Stereo engine feedback (buzzing in sp... Log Out | Topics | Search | Register | Edit Profile | User List
Last Day | Last Week | Tree View | Moderators | Help/Instructions
WakeWorld Discussion Board » >> Boats, Accessories & Tow Vehicles Archive » Archive through April 21, 2006 » Stereo engine feedback (buzzing in speakers) « Previous Next »
By Rob Andrus (robandrus) on Saturday, March 25, 2006 - 12:38 pm:    Edit Post Delete Post
I did a search and didn't find what I was looking for so here goes.

Stereo installed with a used amp I got from my bro. Sounds fine with engine off but with the engine running I get major feedback. Seems coordinated w/ rpms. Both my positive and negative lines are hooked directly to the battery. Stereo is hooked up to boat systems.

So how do I prevent the feedback?

By E Double U (three6ty) on Saturday, March 25, 2006 - 2:11 pm:    Edit Post Delete Post
Make sure you have sealed RCA cables and make your Power and ground wires as short as possible. Keep you power wires away from your RCA's .

There may be other problems but those are the easy ones to check first.

By Robb Davis (boarder_x) on Saturday, March 25, 2006 - 2:49 pm:    Edit Post Delete Post
What E Double U said. Have your RCA's coming from one side. Power from the other.

If you do everything you can, to separate them, and you still get feedback, try an inline noise reducer. These help a lot.

By Rob Andrus (robandrus) on Saturday, March 25, 2006 - 4:41 pm:    Edit Post Delete Post
Ok, went out to the boat to check it out, RCA cables are definately separate from the power lines. Even with out the boat running it makes a loud buzzing with volume completely down, when running its unbearable. The amp does not buzz if the RCA cables are removed. So, does this mean that my player is bad or that the amp is bad?

Power and ground lines are both fairly long as the battery is in the back of the boat but I never had this problem with the previous amp.

By E Double U (three6ty) on Saturday, March 25, 2006 - 5:14 pm:    Edit Post Delete Post
If you can, hook up a couple of speakers directly to your deck. If the problem is goes away then your deck or Amp outputs might be bad.
I had the same problem recently with my system and the Deck's rca outputs were bad. It will play hooked up with out and amp perfectly but when it is hooked up to the amps all of the static and engine noise comes.

You probably need a new Deck.

By Shane Lafferty (pickle311) on Saturday, March 25, 2006 - 8:56 pm:    Edit Post Delete Post
you most likely have a ground loop, you can get a ground loop isolator and try that, they usually work if you don't use them on your sub amp, also back off on your gain, it's very common to get engine noise when the input level on your amp is to high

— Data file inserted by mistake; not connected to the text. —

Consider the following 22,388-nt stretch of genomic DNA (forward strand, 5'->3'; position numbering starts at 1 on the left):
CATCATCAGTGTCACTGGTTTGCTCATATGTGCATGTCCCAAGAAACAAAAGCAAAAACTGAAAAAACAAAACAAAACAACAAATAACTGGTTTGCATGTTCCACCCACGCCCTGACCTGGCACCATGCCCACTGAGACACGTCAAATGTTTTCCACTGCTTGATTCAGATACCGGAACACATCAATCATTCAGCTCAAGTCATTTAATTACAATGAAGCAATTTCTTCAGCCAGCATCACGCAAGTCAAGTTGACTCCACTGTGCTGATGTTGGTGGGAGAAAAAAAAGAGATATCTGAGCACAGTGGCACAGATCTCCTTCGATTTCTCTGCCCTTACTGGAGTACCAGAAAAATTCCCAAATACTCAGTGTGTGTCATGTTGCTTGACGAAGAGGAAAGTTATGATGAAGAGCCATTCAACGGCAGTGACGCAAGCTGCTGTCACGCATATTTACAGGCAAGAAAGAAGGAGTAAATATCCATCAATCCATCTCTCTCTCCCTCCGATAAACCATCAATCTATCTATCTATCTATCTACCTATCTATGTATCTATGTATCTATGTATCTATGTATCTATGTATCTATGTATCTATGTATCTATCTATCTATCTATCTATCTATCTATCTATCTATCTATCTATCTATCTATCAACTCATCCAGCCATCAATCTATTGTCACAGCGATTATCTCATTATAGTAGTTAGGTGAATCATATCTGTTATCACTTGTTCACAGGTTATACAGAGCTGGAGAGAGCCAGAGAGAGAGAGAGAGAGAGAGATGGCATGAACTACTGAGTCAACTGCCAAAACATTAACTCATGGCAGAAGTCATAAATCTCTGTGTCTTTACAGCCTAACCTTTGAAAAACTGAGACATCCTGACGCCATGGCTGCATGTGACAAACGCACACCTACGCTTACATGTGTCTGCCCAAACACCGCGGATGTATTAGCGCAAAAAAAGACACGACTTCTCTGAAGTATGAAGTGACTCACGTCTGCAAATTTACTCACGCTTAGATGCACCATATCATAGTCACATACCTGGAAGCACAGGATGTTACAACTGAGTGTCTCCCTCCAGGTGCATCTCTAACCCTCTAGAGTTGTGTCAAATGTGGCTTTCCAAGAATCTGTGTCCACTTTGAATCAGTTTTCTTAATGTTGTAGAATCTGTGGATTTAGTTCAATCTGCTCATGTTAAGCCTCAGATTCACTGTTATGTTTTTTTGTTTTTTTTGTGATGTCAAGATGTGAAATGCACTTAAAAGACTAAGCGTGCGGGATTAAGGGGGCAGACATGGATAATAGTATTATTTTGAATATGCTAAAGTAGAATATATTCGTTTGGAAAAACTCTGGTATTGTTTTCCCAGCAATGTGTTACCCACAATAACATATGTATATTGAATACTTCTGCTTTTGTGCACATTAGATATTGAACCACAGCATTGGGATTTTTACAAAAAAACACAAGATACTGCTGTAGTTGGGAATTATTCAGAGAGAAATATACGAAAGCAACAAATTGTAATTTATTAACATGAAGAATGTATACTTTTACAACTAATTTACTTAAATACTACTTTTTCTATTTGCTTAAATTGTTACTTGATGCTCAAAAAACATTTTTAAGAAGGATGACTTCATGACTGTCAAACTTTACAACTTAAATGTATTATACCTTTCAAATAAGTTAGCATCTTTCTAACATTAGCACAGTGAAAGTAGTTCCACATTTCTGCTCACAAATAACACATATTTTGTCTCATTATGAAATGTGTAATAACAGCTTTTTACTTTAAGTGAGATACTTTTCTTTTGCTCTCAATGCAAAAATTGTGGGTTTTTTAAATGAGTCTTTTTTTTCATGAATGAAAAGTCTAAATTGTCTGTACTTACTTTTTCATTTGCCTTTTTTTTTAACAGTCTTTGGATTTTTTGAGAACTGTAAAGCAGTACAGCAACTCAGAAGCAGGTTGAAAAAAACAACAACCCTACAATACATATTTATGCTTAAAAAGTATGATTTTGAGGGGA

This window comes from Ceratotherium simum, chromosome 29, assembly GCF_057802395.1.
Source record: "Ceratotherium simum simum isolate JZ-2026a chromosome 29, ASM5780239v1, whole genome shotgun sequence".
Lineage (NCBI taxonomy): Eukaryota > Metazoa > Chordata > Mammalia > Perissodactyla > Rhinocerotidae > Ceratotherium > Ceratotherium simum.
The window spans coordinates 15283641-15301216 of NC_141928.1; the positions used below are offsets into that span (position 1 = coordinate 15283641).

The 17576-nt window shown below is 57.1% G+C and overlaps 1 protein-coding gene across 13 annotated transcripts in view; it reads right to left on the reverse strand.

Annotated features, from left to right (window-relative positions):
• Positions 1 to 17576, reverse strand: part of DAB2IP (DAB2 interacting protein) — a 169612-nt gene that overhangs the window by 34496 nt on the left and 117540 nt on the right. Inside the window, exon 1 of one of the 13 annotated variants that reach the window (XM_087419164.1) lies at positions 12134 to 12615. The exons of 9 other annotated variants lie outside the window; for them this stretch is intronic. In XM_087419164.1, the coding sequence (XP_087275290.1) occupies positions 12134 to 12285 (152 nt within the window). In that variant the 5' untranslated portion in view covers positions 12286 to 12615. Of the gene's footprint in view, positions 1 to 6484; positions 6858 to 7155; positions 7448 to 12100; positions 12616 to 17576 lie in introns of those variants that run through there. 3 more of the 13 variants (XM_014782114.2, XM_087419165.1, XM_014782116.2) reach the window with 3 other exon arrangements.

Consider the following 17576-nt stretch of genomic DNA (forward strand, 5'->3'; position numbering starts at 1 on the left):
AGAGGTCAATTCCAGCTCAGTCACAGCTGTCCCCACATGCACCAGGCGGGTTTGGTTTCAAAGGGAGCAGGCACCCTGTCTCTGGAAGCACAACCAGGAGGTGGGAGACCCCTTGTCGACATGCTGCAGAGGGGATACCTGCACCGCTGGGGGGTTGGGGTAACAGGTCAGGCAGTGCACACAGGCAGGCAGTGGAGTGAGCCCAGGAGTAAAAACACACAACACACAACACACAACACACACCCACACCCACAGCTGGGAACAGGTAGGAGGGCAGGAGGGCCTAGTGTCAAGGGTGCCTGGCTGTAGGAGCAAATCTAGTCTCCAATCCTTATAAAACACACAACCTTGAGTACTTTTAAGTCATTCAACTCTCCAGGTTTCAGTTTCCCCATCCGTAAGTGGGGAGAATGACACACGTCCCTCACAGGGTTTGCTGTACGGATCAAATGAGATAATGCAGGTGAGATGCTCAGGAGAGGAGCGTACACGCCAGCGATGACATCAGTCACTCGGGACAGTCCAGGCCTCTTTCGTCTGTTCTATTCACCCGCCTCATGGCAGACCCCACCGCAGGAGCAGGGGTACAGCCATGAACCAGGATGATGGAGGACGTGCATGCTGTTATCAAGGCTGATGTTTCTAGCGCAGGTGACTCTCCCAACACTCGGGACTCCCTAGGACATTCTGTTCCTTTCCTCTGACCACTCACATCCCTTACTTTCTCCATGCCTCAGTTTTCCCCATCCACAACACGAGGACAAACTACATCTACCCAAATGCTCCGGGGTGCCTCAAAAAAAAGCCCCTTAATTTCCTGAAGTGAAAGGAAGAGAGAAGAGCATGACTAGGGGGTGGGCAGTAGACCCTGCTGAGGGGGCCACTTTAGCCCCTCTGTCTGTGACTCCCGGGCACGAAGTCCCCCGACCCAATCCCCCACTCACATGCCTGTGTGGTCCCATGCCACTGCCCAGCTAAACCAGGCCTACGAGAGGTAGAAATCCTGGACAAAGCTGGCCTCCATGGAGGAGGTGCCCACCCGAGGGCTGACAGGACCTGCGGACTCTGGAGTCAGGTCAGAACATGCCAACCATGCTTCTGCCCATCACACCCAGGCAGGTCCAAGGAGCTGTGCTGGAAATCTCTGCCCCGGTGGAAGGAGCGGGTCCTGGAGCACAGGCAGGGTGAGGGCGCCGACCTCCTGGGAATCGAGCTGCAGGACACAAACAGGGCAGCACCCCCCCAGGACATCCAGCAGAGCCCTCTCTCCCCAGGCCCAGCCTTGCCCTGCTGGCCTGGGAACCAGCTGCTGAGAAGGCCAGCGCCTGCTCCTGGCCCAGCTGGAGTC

By Rob Andrus (robandrus) on Sunday, March 26, 2006 - 8:28 am:    Edit Post Delete Post
Shane, whats a ground loop? /isolator? I already adjusted the gain and the noise was constant no matter what the level.
By William (projectely4) on Sunday, March 26, 2006 - 8:38 am:    Edit Post Delete Post
this just happened to my amp in my car for my subs a couple of weeks ago. i brought the car to the stereo shop and they fixed it in like 2 minutes. unfortunately im not sure what they did but everything looked the same when i got the car back
By Shane Lafferty (pickle311) on Sunday, March 26, 2006 - 9:39 am:    Edit Post Delete Post
a ground loop isolator plugs into the RCA inputs on the amp and filters out the noise, it's a quick and easy fix. How do you have your amps grounded? You could try running a wire from the ground on your head unit to the ground on your amp and that can fix the problem too.
By Rob Andrus (robandrus) on Sunday, March 26, 2006 - 10:39 am:    Edit Post Delete Post
Shane, I'll try that next time I'm in the boat, that's a quick one. Would radio shack have an isolator or am I better off going to circuit city? Also how much do those run?

I only have one 4 channel amp. Because it is so far from the battery I went to home depot and bought some real thick industrial cables that are connected directly to the battery. Because I have those up there I have tied into them for other things as well like my ballast pump and spotlights. So far that has not been an issue.
My stereo is not the prettiest, infact I put a couple pics in the redneck stereo post but it should sound good if I can get this figured out.

As long as I'm talking. I was down on Lake Mead on Friday. Water was beautiful but fricken freezing. Spring is short here in Vegas but man, I coulda used a full suit instead of my old spring suit.

By Shane Lafferty (pickle311) on Sunday, March 26, 2006 - 3:26 pm:    Edit Post Delete Post
Circuit City should have them, it shouldn't be any more than $20